Moore Is Happy Just to Be Alive
Speaking for the first time since he was blindsided by a punch to the head from Vancouver Canuck winger Todd Bertuzzi, Colorado Avalanche rookie Steve Moore said Monday he was “just fortunate to be alive.”
Moore sustained a broken neck and a concussion after being punched by Bertuzzi on March 8, the most recent incident to scar hockey’s reputation.
Wearing a cervical collar over the top of his white dress shirt, Moore spoke optimistically about returning to hockey. He also said he felt lucky to be alive as he recounted his horror as doctors cut into his gear so they could further stabilize his neck and spine.
“I feel very fortunate to be able to be here today, to walk in here today,” Moore said in a conference room at Pepsi Center three hours before the Avalanche played the Kings. “As I sit here today, I don’t know whether I’ll be able to play again, but I remain optimistic. I’m more just fortunate to be alive.”
Moore, 25, said he cannot remember the punch or the 15- to 20-minute time frame that preceded it. Moore’s first memory is regaining consciousness 15 to 20 minutes after getting punched.
“I can’t explain how scary it is to kind of wake up to a nightmare,” he said. “I’m playing a game, and the next thing I know I’m lying in a room with medical personnel standing over me, and I have a neck brace on, and I’m having my equipment cut off me, and I’m strapped down and I really had no idea what’s going on.”
Moore, released from a Denver hospital last Monday, said he had not yet considered forgiving Bertuzzi.
“I have not talked to Todd Bertuzzi. I have a lot of family, a lot of relatives, a lot of close friends that I have not been able to get back to in the last three weeks, and that’s my main concern,” he said.
"[Forgiveness] is not something I’ve really thought about. I’m more just about feeling better tomorrow than I do today. It’s kind of enough on my plate just to deal with that.”
Moore declined to say whether he would file a civil lawsuit against Bertuzzi, who could be charged with assault pending the outcome of a Vancouver police investigation.
Bertuzzi was suspended by the NHL for the rest of the season, including the playoffs, and he must apply for reinstatement next season. Moore declined to comment on whether he thought the suspension was of proper length.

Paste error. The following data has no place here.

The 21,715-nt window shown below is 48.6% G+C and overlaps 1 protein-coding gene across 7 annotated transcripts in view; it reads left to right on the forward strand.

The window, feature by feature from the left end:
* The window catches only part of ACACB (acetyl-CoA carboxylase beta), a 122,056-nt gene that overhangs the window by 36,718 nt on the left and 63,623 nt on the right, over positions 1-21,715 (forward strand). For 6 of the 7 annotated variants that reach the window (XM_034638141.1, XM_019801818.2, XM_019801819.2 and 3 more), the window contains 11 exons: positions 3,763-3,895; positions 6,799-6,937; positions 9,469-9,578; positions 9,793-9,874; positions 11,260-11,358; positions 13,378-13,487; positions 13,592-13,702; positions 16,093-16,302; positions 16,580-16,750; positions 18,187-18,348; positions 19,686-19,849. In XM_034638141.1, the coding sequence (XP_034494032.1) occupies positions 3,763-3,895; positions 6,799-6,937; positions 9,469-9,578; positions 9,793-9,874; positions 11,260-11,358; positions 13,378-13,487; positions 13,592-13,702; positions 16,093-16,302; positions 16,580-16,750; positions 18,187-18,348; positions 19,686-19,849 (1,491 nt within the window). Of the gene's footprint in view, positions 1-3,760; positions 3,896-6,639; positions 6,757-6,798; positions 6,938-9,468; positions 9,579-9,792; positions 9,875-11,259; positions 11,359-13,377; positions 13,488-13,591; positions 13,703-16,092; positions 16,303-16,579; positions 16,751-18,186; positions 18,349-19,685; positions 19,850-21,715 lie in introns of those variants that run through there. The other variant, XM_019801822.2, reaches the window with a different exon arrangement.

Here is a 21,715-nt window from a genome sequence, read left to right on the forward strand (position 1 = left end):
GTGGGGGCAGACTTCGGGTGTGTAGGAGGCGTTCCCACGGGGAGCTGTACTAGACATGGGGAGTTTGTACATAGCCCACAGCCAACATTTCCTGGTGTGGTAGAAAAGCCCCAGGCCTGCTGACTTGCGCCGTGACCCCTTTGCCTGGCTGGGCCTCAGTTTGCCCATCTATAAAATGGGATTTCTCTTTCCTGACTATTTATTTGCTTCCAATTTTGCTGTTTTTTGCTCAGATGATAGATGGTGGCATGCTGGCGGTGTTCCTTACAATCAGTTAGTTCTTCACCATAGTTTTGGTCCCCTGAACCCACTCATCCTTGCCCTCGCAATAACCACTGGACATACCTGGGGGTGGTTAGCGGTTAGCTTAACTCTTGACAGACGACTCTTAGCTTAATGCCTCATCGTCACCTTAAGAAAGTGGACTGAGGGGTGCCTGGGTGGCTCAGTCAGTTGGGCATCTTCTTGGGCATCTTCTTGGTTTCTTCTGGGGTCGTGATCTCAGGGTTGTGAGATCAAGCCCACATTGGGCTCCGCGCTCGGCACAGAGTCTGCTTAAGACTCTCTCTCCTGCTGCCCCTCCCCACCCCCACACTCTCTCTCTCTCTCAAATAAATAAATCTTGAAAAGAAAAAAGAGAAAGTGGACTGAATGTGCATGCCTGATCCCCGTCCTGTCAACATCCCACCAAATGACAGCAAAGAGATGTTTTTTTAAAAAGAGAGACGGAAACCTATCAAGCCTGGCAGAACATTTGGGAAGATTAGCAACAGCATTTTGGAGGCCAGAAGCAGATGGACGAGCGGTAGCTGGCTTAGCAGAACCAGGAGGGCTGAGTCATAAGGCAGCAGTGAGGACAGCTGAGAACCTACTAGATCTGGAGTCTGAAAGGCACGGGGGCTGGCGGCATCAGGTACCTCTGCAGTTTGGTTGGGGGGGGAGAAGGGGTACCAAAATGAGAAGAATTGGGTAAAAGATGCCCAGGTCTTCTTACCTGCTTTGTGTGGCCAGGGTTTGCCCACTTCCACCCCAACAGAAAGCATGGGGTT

Moore did speak in general on the concept of retribution. Bertuzzi’s punch was retaliation for Moore’s clean hit three weeks earlier on Vancouver winger Markus Naslund that gave Naslund a concussion.
In the March 8 game, Bertuzzi followed Moore around the rink, skated up behind him and sucker-punched him midway through the third period of a 9-2 Colorado victory. Moore hit the ice face-first, and Bertuzzi fell on top of him.
“I think that type of [retribution] stuff doesn’t have any place in the game,” Moore said. “We have a tremendous game, and I think this incident has made the image of this game suffer, and that’s unfortunate.”
The incident quickly received media attention beyond the sports world, being covered by CNN and “The Today Show” as well as being the subject of a special half-hour show with host Brian Williams on MSNBC.
Bertuzzi apologized tearfully at a news conference within days of punching Moore, but Moore set the tone for a less emotional news conference Monday by starting with a slight joke.
“This is certainly not how I envisioned earning my first press conference,” he said, smiling.
Other than a dime-sized red area on his right cheek, Moore’s face has healed from the multiple cuts he received from falling to the ice. Moore did not know when he would begin rehabilitating his neck, although Colorado doctors estimated last week that Moore’s recovery would take six to 12 weeks.
Moore received a minute-long standing ovation when he was introduced during the first period of Monday’s game.
“The support back here in Denver since I’ve been back is unbelievable,” he said at the news conference, adding that he has received cards and pictures from all over the world. “I’ve even received a bouquet of flowers from Kuwait.”